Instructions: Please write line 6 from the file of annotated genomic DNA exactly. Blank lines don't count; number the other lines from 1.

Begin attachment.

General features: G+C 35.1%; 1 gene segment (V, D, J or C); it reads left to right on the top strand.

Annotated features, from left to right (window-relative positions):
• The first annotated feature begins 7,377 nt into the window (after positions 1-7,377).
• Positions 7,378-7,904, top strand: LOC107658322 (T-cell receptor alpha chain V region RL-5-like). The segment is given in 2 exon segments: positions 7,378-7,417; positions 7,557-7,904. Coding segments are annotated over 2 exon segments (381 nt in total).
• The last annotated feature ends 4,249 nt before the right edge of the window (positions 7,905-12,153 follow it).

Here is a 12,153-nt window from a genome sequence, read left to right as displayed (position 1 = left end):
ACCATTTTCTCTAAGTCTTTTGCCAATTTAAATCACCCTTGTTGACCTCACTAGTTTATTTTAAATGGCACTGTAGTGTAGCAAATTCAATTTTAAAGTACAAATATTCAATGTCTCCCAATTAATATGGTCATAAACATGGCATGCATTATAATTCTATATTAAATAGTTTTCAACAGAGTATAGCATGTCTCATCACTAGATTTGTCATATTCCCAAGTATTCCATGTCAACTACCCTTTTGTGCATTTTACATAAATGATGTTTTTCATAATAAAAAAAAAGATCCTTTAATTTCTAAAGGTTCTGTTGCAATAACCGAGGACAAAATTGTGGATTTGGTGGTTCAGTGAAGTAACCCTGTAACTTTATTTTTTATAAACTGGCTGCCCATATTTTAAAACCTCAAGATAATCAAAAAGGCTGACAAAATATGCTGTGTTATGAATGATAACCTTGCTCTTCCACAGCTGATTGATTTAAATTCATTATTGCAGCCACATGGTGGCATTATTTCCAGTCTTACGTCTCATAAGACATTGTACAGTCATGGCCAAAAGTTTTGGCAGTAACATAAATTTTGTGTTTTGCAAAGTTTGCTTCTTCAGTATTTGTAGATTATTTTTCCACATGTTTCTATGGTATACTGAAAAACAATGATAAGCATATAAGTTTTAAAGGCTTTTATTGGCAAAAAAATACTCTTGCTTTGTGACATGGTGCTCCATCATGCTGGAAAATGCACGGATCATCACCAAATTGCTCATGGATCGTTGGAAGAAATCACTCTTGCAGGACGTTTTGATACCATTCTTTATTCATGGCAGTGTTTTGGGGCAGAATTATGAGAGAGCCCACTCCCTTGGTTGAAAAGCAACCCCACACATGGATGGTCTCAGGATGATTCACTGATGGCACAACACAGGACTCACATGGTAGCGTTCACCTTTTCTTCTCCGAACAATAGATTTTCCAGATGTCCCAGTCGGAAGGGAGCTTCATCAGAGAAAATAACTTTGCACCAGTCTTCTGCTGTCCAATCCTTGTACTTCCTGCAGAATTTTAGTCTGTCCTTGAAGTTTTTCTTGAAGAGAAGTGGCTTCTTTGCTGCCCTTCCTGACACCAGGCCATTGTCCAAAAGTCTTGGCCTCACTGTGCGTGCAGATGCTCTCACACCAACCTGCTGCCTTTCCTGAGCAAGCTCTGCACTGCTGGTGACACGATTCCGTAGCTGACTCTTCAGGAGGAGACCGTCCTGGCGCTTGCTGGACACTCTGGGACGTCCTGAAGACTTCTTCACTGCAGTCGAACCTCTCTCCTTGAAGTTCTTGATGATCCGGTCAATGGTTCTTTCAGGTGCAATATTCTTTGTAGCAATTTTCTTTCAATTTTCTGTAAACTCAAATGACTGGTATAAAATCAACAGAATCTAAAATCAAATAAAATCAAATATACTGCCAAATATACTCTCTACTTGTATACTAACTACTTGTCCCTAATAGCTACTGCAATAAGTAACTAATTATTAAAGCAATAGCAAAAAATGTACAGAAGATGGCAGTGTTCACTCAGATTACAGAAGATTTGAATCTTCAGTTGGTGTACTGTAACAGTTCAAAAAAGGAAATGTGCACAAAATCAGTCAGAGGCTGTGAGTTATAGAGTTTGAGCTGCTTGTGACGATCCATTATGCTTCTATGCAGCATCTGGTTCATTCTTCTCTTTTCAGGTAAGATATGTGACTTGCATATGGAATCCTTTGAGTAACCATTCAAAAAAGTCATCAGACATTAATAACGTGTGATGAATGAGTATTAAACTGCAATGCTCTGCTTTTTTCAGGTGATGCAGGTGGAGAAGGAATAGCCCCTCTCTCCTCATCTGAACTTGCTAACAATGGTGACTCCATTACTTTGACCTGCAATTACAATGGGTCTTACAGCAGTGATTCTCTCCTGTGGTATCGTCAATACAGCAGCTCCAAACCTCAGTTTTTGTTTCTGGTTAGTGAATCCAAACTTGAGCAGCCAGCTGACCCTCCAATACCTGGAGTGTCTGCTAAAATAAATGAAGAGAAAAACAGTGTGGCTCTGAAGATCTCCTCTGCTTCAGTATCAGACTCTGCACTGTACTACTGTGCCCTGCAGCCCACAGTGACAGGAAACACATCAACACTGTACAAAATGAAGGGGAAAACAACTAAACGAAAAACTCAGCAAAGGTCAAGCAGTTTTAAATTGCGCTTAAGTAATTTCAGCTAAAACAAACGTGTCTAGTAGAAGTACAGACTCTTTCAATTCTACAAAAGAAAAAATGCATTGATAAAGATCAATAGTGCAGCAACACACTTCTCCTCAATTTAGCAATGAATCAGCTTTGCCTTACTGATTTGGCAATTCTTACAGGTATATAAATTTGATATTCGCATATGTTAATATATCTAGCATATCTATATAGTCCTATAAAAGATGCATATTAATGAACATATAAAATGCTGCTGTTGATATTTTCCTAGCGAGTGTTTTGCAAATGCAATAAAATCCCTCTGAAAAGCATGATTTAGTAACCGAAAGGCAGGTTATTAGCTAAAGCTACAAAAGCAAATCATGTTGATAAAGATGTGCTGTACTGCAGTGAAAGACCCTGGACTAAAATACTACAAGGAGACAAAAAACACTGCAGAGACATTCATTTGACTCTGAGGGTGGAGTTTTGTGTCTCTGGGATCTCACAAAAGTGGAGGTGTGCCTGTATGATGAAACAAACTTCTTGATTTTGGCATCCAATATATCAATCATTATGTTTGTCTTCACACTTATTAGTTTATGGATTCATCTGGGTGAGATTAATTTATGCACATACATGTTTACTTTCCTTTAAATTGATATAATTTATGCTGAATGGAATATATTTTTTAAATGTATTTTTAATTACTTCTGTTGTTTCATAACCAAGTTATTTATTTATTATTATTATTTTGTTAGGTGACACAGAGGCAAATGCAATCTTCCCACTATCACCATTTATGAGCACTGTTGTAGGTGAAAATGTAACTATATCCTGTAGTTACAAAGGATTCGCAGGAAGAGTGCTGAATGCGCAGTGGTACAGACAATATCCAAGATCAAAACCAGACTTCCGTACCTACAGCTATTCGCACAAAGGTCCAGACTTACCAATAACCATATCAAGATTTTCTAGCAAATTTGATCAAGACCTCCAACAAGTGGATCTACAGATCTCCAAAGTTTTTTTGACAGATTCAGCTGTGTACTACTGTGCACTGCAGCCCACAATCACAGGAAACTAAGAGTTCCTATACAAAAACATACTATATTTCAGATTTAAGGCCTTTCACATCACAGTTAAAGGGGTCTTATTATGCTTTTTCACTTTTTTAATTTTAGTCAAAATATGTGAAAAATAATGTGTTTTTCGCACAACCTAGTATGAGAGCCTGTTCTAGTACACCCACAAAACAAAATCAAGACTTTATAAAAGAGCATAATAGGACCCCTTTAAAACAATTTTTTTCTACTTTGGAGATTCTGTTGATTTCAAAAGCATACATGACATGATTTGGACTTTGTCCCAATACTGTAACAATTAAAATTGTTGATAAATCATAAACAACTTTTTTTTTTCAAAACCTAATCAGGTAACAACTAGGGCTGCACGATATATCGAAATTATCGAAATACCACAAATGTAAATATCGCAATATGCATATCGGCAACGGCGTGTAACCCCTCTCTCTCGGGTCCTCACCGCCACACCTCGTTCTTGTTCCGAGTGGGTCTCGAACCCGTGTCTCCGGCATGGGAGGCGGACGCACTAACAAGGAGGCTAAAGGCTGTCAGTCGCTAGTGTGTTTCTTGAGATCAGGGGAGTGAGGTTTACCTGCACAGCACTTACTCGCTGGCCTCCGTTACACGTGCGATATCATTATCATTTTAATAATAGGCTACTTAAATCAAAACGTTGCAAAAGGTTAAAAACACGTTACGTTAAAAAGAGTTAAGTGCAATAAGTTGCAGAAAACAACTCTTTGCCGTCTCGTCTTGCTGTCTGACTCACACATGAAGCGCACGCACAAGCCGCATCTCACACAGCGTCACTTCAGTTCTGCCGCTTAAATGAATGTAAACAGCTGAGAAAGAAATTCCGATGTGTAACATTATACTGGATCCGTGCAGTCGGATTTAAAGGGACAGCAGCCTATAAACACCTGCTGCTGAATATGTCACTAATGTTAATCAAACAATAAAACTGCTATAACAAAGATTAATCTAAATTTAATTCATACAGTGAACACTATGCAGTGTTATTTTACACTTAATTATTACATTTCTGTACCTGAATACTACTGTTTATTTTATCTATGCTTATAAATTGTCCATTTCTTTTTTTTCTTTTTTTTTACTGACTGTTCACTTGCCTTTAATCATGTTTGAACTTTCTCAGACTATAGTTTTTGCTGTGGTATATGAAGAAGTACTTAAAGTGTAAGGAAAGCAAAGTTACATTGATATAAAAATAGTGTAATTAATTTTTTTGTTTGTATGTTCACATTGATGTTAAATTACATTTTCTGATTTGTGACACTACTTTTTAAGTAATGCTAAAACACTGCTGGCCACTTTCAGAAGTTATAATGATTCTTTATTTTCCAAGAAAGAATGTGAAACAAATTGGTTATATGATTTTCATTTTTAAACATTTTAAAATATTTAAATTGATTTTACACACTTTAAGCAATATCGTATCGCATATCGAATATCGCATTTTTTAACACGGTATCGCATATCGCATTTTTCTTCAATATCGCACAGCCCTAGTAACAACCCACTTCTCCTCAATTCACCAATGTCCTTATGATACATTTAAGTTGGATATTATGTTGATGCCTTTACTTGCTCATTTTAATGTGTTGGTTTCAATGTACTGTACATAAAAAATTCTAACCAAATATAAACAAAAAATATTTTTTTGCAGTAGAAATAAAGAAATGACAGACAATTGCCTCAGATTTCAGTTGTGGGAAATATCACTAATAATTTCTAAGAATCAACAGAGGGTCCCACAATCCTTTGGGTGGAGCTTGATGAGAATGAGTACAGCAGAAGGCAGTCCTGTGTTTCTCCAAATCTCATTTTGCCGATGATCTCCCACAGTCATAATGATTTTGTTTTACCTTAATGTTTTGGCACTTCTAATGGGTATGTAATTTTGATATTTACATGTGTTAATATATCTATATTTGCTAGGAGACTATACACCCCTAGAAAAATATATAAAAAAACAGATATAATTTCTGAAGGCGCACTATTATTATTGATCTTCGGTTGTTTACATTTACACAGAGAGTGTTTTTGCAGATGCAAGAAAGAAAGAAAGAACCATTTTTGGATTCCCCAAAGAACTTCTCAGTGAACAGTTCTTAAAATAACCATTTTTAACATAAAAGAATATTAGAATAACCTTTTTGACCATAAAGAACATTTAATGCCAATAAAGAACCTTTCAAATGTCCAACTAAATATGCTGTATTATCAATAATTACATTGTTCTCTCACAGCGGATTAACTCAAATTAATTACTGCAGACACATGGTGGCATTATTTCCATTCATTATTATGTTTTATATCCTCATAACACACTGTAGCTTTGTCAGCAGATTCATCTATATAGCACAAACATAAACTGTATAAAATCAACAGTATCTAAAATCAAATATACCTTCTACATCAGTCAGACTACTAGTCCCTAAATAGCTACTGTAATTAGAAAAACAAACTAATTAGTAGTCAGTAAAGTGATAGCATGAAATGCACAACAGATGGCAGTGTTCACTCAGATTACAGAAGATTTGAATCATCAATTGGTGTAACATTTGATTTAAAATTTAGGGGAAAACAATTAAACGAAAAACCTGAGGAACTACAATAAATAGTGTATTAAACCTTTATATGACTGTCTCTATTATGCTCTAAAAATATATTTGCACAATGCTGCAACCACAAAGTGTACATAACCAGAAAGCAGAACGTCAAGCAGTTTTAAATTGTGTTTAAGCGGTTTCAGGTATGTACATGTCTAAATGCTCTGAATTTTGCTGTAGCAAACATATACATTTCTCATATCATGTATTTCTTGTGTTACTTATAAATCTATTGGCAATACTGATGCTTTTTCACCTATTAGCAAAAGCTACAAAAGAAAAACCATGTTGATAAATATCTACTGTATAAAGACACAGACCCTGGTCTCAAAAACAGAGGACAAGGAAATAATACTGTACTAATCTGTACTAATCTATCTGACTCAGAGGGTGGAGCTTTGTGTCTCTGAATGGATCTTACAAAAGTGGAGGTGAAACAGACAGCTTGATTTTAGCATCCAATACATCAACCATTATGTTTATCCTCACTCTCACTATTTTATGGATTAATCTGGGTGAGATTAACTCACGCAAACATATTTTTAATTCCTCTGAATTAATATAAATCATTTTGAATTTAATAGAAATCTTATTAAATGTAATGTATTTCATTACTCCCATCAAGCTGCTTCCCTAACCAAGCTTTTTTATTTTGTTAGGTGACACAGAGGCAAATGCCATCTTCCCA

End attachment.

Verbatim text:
Here is a 12,153-nt window from a genome sequence, read left to right as displayed (position 1 = left end):